Planning a trip abroad?
Practice Nurses are trained to give general travel health advice and immunisations. We also offer immunisations to people not registered at the practice. These include yellow fever (we are a recognised Yellow Fever Centre), typhoid, hepatitis A, rabies and encephalitis.
We would advise you to contact Reception as soon as your plans are known. The Receptionists will arrange for you to be given up to date information and let you know the procedure to follow. Alternatively, you can download our Travel Form. Complete the form and hand in at reception as soon as possible.
You can also find out reliable, up to date health information specific to your destination, including what immunisations you might need and malaria advice using the excellent Travel Health website. It also features Foreign Office advice about trouble spots.
Deep Vein Thrombosis
Many people are worried and perhaps a bit confused about the risk of what has come to be known as “Traveller’s thrombosis” following much media attention to the link between flying and the development of blood clots in the veins of the calves.
This condition is known as deep vein thrombosis, or DVT, and is potentially serious because part of the clot may break off and travel to the lungs. This is called pulmonary embolism, and is occasionally fatal.
The condition is most commonly associated with long haul flights, arbitrarily defined as flights over 4 hours, and is thought to be more likely because passengers are immobile for long periods of time and may become dehydrated. Also, blood flow through the veins is impeded by pressure from the edge of the seat.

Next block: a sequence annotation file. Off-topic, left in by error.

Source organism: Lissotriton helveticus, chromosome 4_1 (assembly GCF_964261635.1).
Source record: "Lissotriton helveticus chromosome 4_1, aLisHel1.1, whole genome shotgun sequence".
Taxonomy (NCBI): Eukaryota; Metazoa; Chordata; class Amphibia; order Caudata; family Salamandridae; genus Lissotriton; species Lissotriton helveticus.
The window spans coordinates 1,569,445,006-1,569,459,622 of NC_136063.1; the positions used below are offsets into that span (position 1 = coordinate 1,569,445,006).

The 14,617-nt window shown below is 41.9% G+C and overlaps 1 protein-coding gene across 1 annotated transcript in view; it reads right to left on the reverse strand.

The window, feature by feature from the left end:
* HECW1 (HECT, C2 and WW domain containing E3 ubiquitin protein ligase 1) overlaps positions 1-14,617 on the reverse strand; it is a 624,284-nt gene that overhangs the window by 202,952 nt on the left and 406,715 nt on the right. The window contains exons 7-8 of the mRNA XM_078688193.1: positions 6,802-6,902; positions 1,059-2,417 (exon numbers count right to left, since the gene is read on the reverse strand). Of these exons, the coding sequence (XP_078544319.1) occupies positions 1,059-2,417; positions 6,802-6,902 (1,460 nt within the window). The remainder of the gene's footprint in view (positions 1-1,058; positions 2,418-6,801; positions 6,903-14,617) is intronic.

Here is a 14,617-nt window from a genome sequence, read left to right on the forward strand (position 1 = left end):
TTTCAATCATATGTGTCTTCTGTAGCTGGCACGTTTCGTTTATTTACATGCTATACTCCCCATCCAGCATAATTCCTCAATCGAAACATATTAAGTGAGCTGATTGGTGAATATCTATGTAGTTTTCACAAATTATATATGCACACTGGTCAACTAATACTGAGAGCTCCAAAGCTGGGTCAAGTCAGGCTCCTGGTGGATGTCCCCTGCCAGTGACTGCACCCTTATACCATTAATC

Who is at risk of DVT?
The following is a list of some of the more common risk factors:
- Age over 60
- Varicose Veins
- Medication containing oestrogen (HRT or the combined contraceptive)
- Pregnancy or the first two post-natal months
- Recent surgery
- Previous history of thrombosis
- Some heart and lung conditions
What should I do?
People with 0-1 risk factors are at low risk of developing a DVT. Current advice is to stay well hydrated with plenty of soft drinks, avoid alcohol and exercise your calves at regular intervals, preferably by getting up and walking around.
People with a couple of risk factors should follow the above advice and also consider buying a pair of below-knee compression stockings. These are available cheaply from the chemist. Some doctors suggest taking an aspirin before flying too, but his may not be safe for some patients (examples are those with sensitivity to aspirin, people with indigestion or stomach problems, or asthmatics).
People with many risk factors should consult their doctor before traveling.